BRAD LOCKE: Changes ahead in Starkville?

By Brad Locke/NEMS Daily Journal

Dan Mullen has plenty to evaluate now that the 2012 regular season has come to a close. That evaluation should start with his assistant coaches.
Mississippi State is 8-4, and those four losses don’t reflect well on offensive coordinator Les Koenning or defensive coordinator Chris Wilson. In setbacks to Alabama, Texas A&M, LSU and Ole Miss, MSU was outscored by an average of 38.5-15.3.
State averaged 55.5 rushing yards in those games. That put a lot of pressure on quarterback Tyler Russell, and he did about as well as one could expect under such circumstances.
Of the 16 sacks MSU has given up this season, seven came in the losses, including three in Saturday’s 41-24 Egg Bowl debacle against Ole Miss.
Russell has taken hits all season, and between that and the rushing struggles, there’s good reason to blame the offensive line. It’s been a weak point, and John Hevesy is the coach in charge of that group.
Hevesy and Mullen have coached together for 12 years. They first joined forces in 2001, on Urban Meyer’s staff at Bowling Green.
One wonders whether Mullen would be able to pull the trigger on Hevesy if it came to that. Head coaches who let relationships guide their personnel decisions aren’t usually head coaches for very long.
As for Koenning, he’s been unable to satisfactorily answer our questions about what’s ailed the offense at times this year. He leans on that word “execution,” using it in some form seven times during his postgame chat with reporters Saturday.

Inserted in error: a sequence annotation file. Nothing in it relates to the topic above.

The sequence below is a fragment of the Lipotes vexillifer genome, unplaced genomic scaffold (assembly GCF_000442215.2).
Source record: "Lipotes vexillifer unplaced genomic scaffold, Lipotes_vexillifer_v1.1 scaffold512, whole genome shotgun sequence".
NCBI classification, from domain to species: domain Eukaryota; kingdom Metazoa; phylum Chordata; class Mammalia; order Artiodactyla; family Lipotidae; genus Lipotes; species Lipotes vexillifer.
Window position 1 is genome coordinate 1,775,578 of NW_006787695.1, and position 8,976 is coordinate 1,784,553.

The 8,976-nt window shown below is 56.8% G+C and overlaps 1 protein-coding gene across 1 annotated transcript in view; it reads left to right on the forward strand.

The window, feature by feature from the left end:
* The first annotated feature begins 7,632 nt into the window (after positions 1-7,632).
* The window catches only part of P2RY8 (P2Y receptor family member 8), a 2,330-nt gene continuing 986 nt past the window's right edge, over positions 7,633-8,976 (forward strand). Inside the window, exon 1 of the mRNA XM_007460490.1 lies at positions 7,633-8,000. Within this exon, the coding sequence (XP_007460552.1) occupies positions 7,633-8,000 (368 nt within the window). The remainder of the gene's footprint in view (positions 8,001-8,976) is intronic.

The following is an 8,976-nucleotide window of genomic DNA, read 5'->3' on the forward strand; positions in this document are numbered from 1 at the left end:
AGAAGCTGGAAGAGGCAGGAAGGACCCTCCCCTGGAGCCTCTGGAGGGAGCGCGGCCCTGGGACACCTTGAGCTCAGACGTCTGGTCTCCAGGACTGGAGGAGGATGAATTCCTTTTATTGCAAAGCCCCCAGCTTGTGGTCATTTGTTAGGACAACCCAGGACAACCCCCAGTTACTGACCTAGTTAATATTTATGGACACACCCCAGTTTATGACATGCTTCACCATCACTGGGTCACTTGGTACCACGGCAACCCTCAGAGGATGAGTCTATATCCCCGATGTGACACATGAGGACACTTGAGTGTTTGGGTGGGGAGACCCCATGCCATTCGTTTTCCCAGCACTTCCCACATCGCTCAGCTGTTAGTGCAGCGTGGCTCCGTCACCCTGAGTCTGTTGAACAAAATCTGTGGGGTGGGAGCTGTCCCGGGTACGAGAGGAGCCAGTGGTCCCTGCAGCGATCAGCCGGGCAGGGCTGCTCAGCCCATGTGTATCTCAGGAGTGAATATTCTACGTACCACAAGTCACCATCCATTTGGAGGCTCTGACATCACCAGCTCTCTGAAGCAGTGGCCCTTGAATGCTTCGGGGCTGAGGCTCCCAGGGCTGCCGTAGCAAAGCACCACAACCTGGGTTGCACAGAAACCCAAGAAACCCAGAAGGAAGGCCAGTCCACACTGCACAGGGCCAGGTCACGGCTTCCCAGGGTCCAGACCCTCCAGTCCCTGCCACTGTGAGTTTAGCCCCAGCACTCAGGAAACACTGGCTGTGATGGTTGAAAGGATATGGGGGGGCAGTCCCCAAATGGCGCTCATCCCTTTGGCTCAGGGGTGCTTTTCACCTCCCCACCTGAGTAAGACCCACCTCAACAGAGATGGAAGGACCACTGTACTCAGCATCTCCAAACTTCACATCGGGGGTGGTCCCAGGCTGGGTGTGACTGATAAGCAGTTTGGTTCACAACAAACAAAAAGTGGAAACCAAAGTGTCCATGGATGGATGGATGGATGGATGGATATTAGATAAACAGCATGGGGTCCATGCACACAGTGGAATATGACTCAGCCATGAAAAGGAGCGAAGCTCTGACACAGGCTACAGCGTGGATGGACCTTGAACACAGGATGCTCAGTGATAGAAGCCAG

Defense needs attention
Wilson might require the most evaluation. Two seasons into his role as DC, and the defense appears to have gone backwards. Teams that run up-tempo offenses – namely Troy, Texas A&M and Ole Miss – have given State fits this season. Those three teams each went over 500 yards, gaining a combined total of 1,792 yards.
Wilson admitted Saturday that his defense has “a tempo issue.” Mullen said that’s an area where the coaches will “really evaluate where we are and what we need to do to improve.”
Perhaps that improvement can come via a new defensive coordinator. I don’t know.
The only firm statement is this: Something has to change. Otherwise, MSU isn’t going anywhere new as a program.

Brad Locke ( covers Mississippi State for the Daily Journal and blogs daily at

Click video to hear audio